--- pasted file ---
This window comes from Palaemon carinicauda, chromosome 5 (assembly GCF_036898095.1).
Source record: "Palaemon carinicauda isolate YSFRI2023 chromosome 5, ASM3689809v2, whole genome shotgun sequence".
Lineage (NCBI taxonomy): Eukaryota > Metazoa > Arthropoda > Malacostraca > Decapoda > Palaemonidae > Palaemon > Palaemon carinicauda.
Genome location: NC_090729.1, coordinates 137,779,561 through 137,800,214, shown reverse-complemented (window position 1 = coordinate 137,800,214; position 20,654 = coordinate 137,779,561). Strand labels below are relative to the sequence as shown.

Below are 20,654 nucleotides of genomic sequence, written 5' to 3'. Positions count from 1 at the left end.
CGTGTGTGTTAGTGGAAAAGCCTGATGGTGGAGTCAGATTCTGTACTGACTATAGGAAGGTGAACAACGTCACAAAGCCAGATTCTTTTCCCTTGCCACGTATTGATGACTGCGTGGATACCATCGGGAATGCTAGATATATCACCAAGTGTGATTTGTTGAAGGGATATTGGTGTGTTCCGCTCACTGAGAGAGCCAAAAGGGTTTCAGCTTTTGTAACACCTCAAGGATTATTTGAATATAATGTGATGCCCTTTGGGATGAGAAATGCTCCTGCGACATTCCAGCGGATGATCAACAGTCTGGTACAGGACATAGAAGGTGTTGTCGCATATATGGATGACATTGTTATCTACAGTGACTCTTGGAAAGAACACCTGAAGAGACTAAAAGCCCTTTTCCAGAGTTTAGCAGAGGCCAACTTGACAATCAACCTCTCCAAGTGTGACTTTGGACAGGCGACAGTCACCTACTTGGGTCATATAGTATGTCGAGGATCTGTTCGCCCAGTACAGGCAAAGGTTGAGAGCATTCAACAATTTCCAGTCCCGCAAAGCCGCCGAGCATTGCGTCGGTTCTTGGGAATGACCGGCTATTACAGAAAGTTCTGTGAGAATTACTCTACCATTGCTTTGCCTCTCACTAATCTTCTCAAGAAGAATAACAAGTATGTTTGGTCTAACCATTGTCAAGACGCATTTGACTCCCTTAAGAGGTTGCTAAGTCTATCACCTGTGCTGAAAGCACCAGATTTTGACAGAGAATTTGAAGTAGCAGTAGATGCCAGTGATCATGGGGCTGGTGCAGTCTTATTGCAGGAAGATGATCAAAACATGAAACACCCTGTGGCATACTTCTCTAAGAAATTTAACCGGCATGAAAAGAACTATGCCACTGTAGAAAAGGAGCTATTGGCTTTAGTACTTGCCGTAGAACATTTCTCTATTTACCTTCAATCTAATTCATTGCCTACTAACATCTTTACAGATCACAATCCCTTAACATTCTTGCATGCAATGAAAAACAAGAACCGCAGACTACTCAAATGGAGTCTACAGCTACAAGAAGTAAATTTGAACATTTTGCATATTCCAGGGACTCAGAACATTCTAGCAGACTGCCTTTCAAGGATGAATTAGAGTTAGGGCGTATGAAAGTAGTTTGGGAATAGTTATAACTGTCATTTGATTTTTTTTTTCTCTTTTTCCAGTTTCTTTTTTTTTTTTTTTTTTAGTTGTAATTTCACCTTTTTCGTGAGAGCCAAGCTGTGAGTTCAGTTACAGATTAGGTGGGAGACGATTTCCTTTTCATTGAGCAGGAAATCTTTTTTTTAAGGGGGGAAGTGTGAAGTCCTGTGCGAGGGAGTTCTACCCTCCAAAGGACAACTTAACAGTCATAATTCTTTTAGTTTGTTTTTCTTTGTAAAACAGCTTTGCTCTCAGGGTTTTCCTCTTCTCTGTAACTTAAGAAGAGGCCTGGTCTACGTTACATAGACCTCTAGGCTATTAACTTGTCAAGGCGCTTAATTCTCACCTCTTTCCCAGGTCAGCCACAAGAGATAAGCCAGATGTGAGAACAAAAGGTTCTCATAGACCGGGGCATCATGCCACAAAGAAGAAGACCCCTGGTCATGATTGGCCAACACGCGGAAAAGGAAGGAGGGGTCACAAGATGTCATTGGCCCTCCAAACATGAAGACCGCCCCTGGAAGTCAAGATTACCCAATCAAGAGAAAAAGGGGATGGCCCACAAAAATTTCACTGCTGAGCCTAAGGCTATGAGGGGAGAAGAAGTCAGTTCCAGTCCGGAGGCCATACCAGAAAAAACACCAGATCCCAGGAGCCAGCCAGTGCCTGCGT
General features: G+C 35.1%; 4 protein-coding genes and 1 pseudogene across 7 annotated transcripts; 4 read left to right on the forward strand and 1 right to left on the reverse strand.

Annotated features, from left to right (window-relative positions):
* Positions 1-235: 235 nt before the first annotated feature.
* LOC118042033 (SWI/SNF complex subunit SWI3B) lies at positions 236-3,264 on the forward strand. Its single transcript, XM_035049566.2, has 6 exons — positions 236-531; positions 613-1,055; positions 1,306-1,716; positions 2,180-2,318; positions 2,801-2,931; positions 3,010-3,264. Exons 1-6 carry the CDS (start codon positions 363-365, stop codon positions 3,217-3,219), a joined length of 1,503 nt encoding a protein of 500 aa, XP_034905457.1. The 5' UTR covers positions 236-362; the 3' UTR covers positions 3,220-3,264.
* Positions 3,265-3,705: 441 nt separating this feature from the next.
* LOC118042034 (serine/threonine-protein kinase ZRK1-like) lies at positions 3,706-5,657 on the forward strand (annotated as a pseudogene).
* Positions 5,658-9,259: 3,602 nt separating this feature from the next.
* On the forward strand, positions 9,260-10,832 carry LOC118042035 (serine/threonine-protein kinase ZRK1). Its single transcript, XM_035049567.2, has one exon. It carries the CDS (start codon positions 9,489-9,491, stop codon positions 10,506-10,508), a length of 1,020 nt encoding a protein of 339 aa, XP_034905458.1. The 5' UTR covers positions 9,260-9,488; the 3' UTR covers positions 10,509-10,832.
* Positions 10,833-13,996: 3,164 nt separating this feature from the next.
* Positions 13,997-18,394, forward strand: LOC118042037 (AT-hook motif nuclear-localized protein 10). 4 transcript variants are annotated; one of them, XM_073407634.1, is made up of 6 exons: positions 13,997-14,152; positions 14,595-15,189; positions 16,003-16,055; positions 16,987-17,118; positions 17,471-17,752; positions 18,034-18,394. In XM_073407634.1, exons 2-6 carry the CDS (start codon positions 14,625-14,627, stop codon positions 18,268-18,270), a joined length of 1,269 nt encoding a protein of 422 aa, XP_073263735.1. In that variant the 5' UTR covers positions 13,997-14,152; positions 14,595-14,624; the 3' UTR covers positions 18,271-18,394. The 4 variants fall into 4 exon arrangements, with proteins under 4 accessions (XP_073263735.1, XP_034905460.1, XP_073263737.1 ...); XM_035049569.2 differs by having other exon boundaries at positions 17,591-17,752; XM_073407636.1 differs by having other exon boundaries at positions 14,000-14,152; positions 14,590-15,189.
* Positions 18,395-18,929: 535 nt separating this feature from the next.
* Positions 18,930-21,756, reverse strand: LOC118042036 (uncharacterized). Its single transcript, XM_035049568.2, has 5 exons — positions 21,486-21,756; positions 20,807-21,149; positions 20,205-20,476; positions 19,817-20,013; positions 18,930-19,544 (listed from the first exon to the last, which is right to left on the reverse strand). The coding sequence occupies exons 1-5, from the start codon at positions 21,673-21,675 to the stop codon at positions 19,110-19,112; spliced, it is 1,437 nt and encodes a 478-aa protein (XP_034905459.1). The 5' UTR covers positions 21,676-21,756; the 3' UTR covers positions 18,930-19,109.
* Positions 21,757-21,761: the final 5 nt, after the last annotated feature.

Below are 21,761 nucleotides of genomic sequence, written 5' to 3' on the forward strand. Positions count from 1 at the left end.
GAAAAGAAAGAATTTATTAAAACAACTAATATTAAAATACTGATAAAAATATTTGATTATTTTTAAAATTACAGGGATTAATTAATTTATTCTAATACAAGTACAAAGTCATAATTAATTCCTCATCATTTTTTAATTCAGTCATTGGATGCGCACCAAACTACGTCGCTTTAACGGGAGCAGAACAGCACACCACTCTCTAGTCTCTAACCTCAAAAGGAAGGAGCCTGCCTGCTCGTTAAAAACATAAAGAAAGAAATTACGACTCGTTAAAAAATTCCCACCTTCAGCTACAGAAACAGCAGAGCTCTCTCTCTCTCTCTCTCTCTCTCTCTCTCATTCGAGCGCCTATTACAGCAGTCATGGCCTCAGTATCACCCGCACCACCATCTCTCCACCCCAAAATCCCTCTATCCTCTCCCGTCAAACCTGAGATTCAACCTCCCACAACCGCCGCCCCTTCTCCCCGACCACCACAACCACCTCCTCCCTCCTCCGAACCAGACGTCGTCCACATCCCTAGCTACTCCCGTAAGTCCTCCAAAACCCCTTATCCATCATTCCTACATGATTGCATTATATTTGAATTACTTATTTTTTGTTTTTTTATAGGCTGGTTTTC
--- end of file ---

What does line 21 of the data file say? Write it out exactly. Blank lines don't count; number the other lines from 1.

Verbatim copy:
GAAAAGAAAGAATTTATTAAAACAACTAATATTAAAATACTGATAAAAATATTTGATTATTTTTAAAATTACAGGGATTAATTAATTTATTCTAATACAAGTACAAAGTCATAATTAATTCCTCATCATTTTTTAATTCAGTCATTGGATGCGCACCAAACTACGTCGCTTTAACGGGAGCAGAACAGCACACCACTCTCTAGTCTCTAACCTCAAAAGGAAGGAGCCTGCCTGCTCGTTAAAAACATAAAGAAAGAAATTACGACTCGTTAAAAAATTCCCACCTTCAGCTACAGAAACAGCAGAGCTCTCTCTCTCTCTCTCTCTCTCTCTCTCTCATTCGAGCGCCTATTACAGCAGTCATGGCCTCAGTATCACCCGCACCACCATCTCTCCACCCCAAAATCCCTCTATCCTCTCCCGTCAAACCTGAGATTCAACCTCCCACAACCGCCGCCCCTTCTCCCCGACCACCACAACCACCTCCTCCCTCCTCCGAACCAGACGTCGTCCACATCCCTAGCTACTCCCGTAAGTCCTCCAAAACCCCTTATCCATCATTCCTACATGATTGCATTATATTTGAATTACTTATTTTTTGTTTTTTTATAGGCTGGTTTTC